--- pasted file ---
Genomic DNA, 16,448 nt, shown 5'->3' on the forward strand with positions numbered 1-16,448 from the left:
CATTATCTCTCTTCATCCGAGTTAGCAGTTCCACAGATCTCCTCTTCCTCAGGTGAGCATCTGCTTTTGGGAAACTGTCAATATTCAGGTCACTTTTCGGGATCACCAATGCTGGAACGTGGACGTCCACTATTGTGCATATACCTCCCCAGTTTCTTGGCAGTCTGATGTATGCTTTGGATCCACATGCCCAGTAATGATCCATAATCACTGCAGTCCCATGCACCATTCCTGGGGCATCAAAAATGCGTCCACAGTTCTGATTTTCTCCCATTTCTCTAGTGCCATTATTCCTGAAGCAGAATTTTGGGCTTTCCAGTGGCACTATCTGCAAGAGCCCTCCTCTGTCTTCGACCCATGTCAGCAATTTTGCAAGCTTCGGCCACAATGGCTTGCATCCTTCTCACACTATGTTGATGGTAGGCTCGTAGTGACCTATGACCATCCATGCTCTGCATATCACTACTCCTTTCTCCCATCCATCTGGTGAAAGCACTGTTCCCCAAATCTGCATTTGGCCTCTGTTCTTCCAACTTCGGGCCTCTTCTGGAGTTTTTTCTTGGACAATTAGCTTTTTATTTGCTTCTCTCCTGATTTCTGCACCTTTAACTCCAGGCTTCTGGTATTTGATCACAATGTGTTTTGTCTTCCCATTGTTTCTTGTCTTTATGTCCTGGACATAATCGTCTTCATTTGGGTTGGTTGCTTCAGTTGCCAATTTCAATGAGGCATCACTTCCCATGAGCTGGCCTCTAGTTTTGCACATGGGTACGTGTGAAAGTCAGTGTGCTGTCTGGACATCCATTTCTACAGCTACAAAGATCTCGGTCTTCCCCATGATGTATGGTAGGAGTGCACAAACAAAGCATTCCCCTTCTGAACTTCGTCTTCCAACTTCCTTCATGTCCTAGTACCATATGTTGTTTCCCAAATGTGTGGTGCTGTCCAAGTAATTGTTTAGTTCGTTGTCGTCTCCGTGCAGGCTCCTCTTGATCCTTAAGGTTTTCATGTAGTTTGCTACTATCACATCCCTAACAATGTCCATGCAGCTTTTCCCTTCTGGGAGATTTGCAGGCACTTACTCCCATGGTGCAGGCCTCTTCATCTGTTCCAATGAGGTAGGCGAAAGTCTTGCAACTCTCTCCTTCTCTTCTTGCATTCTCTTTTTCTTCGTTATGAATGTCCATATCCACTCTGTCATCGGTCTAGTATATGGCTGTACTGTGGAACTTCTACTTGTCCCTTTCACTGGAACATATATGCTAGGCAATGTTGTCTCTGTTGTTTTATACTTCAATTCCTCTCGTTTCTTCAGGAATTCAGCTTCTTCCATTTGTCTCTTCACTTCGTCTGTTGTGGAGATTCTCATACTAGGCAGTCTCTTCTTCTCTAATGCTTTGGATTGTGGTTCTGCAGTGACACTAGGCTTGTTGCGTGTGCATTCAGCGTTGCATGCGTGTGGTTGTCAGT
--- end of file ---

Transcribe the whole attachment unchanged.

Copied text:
Genomic DNA, 16,448 nt, shown 5'->3' on the forward strand with positions numbered 1-16,448 from the left:
CATTATCTCTCTTCATCCGAGTTAGCAGTTCCACAGATCTCCTCTTCCTCAGGTGAGCATCTGCTTTTGGGAAACTGTCAATATTCAGGTCACTTTTCGGGATCACCAATGCTGGAACGTGGACGTCCACTATTGTGCATATACCTCCCCAGTTTCTTGGCAGTCTGATGTATGCTTTGGATCCACATGCCCAGTAATGATCCATAATCACTGCAGTCCCATGCACCATTCCTGGGGCATCAAAAATGCGTCCACAGTTCTGATTTTCTCCCATTTCTCTAGTGCCATTATTCCTGAAGCAGAATTTTGGGCTTTCCAGTGGCACTATCTGCAAGAGCCCTCCTCTGTCTTCGACCCATGTCAGCAATTTTGCAAGCTTCGGCCACAATGGCTTGCATCCTTCTCACACTATGTTGATGGTAGGCTCGTAGTGACCTATGACCATCCATGCTCTGCATATCACTACTCCTTTCTCCCATCCATCTGGTGAAAGCACTGTTCCCCAAATCTGCATTTGGCCTCTGTTCTTCCAACTTCGGGCCTCTTCTGGAGTTTTTTCTTGGACAATTAGCTTTTTATTTGCTTCTCTCCTGATTTCTGCACCTTTAACTCCAGGCTTCTGGTATTTGATCACAATGTGTTTTGTCTTCCCATTGTTTCTTGTCTTTATGTCCTGGACATAATCGTCTTCATTTGGGTTGGTTGCTTCAGTTGCCAATTTCAATGAGGCATCACTTCCCATGAGCTGGCCTCTAGTTTTGCACATGGGTACGTGTGAAAGTCAGTGTGCTGTCTGGACATCCATTTCTACAGCTACAAAGATCTCGGTCTTCCCCATGATGTATGGTAGGAGTGCACAAACAAAGCATTCCCCTTCTGAACTTCGTCTTCCAACTTCCTTCATGTCCTAGTACCATATGTTGTTTCCCAAATGTGTGGTGCTGTCCAAGTAATTGTTTAGTTCGTTGTCGTCTCCGTGCAGGCTCCTCTTGATCCTTAAGGTTTTCATGTAGTTTGCTACTATCACATCCCTAACAATGTCCATGCAGCTTTTCCCTTCTGGGAGATTTGCAGGCACTTACTCCCATGGTGCAGGCCTCTTCATCTGTTCCAATGAGGTAGGCGAAAGTCTTGCAACTCTCTCCTTCTCTTCTTGCATTCTCTTTTTCTTCGTTATGAATGTCCATATCCACTCTGTCATCGGTCTAGTATATGGCTGTACTGTGGAACTTCTACTTGTCCCTTTCACTGGAACATATATGCTAGGCAATGTTGTCTCTGTTGTTTTATACTTCAATTCCTCTCGTTTCTTCAGGAATTCAGCTTCTTCCATTTGTCTCTTCACTTCGTCTGTTGTGGAGATTCTCATACTAGGCAGTCTCTTCTTCTCTAATGCTTTGGATTGTGGTTCTGCAGTGACACTAGGCTTGTTGCGTGTGCATTCAGCGTTGCATGCGTGTGGTTGTCAGT